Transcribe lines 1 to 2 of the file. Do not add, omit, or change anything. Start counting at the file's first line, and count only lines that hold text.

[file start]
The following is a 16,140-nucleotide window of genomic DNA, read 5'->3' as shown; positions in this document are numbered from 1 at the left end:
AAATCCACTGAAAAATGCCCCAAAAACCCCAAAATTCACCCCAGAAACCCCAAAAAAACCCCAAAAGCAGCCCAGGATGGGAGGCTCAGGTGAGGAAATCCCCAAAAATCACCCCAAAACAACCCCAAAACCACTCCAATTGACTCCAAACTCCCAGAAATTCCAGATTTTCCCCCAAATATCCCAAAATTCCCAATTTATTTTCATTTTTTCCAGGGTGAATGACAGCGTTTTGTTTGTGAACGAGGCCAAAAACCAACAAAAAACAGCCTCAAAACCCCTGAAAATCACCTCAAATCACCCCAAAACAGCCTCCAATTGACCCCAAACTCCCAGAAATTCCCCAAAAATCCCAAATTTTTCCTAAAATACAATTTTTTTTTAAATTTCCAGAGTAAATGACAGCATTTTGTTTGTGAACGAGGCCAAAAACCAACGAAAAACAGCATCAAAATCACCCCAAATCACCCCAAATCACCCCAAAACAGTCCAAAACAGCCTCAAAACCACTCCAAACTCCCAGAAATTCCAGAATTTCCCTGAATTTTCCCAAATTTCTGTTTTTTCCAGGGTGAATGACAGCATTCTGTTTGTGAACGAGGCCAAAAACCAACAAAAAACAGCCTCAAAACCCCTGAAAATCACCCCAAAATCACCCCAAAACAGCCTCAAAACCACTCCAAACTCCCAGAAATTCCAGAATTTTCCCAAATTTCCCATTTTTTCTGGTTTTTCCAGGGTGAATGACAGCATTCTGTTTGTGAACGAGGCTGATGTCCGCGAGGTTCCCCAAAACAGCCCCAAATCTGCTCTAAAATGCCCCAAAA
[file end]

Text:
The following is a 16,140-nucleotide window of genomic DNA, read 5'->3' as shown; positions in this document are numbered from 1 at the left end:
AAATCCACTGAAAAATGCCCCAAAAACCCCAAAATTCACCCCAGAAACCCCAAAAAAACCCCAAAAGCAGCCCAGGATGGGAGGCTCAGGTGAGGAAATCCCCAAAAATCACCCCAAAACAACCCCAAAACCACTCCAATTGACTCCAAACTCCCAGAAATTCCAGATTTTCCCCCAAATATCCCAAAATTCCCAATTTATTTTCATTTTTTCCAGGGTGAATGACAGCGTTTTGTTTGTGAACGAGGCCAAAAACCAACAAAAAACAGCCTCAAAACCCCTGAAAATCACCTCAAATCACCCCAAAACAGCCTCCAATTGACCCCAAACTCCCAGAAATTCCCCAAAAATCCCAAATTTTTCCTAAAATACAATTTTTTTTTAAATTTCCAGAGTAAATGACAGCATTTTGTTTGTGAACGAGGCCAAAAACCAACGAAAAACAGCATCAAAATCACCCCAAATCACCCCAAATCACCCCAAAACAGTCCAAAACAGCCTCAAAACCACTCCAAACTCCCAGAAATTCCAGAATTTCCCTGAATTTTCCCAAATTTCTGTTTTTTCCAGGGTGAATGACAGCATTCTGTTTGTGAACGAGGCCAAAAACCAACAAAAAACAGCCTCAAAACCCCTGAAAATCACCCCAAAATCACCCCAAAACAGCCTCAAAACCACTCCAAACTCCCAGAAATTCCAGAATTTTCCCAAATTTCCCATTTTTTCTGGTTTTTCCAGGGTGAATGACAGCATTCTGTTTGTGAACGAGGCTGATGTCCGCGAGGTTCCCCAAAACAGCCCCAAATCTGCTCTAAAATGCCCCAAAA